With soy milk you can easily make your own fruit smoothie. Fruit smoothies are very healthy because they contain soy milk and a lot of fresh fruits.

Benefits of Soy Milk

As the taste of commercial soy milk improves more and more people are drinking it as enjoyment. But many people drink soy milk for the added health benefits. So what are the benefits of drinking soy milk as compared to cow’s milk?

Benefit 1: Soy milk contains only vegetables proteins

Vegetable proteins have the advantage that they cause less loss of calcium through the kidneys. It is known that a diet rich in animal (and dairy protein) creates a higher risk for osteoporosis.

Benefit 2: Soy milk contains no lactose

About 75 percent of the world population cannot tolerate lactose. Some ethnic groups are more affected than others. For example 75 percent of Africans and 90 percent of Asians have lactose intolerance. As an additional benefit, soy milk contains the prebiotic sugars stachyose and raffinose. These prebiotic sugars boost immunity and help decrease toxic substances in the body.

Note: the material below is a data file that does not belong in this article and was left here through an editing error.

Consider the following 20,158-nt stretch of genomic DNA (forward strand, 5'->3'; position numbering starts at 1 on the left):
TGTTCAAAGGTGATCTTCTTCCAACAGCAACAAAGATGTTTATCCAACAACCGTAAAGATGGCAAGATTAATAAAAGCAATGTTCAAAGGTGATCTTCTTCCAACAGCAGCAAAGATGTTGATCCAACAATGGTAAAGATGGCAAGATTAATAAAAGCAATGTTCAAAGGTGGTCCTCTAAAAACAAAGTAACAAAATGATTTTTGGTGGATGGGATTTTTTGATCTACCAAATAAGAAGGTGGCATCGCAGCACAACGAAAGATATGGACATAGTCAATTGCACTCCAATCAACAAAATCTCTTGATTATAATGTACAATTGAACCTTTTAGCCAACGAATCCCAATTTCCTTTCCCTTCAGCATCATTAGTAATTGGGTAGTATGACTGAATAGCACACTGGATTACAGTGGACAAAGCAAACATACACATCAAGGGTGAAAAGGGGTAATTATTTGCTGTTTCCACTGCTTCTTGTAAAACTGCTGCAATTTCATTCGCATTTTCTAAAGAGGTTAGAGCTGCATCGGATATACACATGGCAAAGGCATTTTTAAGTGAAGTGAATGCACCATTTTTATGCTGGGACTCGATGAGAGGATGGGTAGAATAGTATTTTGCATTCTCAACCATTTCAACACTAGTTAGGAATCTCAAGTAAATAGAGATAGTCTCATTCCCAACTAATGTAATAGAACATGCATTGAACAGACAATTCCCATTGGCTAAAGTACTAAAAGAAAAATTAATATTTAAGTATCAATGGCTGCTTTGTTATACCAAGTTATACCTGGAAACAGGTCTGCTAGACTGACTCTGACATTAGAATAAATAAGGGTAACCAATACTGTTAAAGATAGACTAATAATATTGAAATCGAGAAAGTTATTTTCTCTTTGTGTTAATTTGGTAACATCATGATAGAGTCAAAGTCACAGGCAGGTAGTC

Benefit 3: Fewer people are allergic to soy milk

Only 0.5 percent of the children are allergic to soy milk, whereas 2.5 percent is allergic to cow’s milk.

Benefit 4: Soy milk reduces cholesterol

The saturated fats in cow’s milk are unhealthy and increase your cholesterol. The protein in cow’s milk has no benefits for the cholesterol. Soy protein can decrease cholesterol levels. The FDA (Food and Drug Administration of US) confirms that soy protein, as part of a diet low in saturated fat and cholesterol may significantly reduce the risk of coronary heart. The FDA recommends to incorporate 25 grams of soy protein in your daily meals.

Benefit 5: Soy milk contains no hormones

Cow’s milk contains natural hormones (from the cow) but also synthetic hormones, which can influence the good working of our own body. The synthetic hormone rBGH (recombinant bovine growth hormone) increase milk production by as much as 20 percent.